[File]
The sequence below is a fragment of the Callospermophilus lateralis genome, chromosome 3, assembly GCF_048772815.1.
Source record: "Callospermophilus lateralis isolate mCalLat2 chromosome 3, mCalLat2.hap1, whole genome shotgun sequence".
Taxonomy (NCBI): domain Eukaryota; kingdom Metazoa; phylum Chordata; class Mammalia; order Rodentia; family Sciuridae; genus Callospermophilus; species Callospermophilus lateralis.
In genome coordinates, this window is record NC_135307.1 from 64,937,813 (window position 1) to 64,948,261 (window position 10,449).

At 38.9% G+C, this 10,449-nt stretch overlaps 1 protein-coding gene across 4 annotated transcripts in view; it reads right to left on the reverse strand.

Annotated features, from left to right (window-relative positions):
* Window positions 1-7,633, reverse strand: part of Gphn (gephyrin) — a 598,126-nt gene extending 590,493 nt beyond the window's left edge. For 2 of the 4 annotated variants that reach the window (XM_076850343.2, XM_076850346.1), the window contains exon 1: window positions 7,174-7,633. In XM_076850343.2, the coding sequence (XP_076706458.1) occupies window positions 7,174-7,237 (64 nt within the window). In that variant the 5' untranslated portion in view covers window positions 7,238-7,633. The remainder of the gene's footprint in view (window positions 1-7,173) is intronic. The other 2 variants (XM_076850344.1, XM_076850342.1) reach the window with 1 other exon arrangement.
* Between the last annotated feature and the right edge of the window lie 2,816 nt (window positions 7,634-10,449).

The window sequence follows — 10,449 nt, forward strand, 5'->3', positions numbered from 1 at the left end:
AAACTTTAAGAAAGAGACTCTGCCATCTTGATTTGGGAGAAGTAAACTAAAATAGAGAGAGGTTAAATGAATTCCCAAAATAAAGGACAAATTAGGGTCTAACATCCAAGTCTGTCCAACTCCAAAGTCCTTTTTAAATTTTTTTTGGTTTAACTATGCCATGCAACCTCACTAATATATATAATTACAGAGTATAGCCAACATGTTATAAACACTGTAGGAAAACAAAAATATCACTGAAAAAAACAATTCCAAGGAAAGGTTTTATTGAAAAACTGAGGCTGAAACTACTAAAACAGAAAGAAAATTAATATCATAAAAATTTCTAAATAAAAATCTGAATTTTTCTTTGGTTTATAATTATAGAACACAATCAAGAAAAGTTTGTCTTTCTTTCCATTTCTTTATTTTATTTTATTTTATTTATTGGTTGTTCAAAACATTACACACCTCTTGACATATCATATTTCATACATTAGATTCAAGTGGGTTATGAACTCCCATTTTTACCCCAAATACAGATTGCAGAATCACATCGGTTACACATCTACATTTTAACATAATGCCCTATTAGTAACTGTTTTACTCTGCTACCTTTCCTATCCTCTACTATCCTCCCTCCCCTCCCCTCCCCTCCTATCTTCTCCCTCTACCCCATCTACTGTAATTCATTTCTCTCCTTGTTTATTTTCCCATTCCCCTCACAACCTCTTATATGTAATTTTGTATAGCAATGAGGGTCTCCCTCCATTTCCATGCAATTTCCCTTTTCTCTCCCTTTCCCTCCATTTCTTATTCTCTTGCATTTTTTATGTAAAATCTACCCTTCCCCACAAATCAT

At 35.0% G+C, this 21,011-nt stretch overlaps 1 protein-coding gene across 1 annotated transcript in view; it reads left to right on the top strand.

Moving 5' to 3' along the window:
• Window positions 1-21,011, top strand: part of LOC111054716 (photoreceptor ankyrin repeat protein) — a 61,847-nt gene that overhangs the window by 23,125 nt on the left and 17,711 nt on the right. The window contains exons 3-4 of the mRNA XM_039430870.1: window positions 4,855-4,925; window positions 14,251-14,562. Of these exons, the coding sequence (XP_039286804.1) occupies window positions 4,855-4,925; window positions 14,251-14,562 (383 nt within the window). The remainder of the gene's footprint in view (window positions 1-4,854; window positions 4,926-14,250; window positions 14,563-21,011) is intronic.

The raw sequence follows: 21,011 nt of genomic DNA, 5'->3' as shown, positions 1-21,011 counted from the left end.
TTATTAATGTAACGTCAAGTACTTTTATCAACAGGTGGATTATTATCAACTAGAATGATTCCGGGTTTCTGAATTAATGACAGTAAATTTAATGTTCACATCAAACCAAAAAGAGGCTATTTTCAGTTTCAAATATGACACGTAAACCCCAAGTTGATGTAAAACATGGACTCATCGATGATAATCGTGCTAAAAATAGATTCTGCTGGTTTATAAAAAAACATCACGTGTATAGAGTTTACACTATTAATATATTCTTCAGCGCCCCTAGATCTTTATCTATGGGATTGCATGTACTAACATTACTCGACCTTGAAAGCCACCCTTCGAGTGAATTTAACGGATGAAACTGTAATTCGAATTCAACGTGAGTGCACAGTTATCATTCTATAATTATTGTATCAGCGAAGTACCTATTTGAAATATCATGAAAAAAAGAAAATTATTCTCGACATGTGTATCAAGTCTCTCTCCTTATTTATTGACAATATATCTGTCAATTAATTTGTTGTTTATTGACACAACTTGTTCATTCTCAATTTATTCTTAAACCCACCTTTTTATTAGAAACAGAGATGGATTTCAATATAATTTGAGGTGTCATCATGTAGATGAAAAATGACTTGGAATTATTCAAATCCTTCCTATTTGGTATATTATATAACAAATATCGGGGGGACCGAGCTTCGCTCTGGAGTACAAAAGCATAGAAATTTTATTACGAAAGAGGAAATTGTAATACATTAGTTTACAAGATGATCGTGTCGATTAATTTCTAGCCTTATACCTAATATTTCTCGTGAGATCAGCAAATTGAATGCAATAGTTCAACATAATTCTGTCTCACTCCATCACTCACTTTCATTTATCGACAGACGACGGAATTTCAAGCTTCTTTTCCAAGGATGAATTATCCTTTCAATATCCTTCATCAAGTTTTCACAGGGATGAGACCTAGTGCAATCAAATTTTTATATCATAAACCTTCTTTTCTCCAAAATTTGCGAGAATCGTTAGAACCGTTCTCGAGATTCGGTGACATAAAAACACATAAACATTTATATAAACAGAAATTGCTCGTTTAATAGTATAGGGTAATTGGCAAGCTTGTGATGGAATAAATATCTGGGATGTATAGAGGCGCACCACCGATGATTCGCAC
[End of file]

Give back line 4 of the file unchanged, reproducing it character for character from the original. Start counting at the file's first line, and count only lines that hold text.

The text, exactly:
In genome coordinates, this window is record NC_135307.1 from 64,937,813 (window position 1) to 64,948,261 (window position 10,449).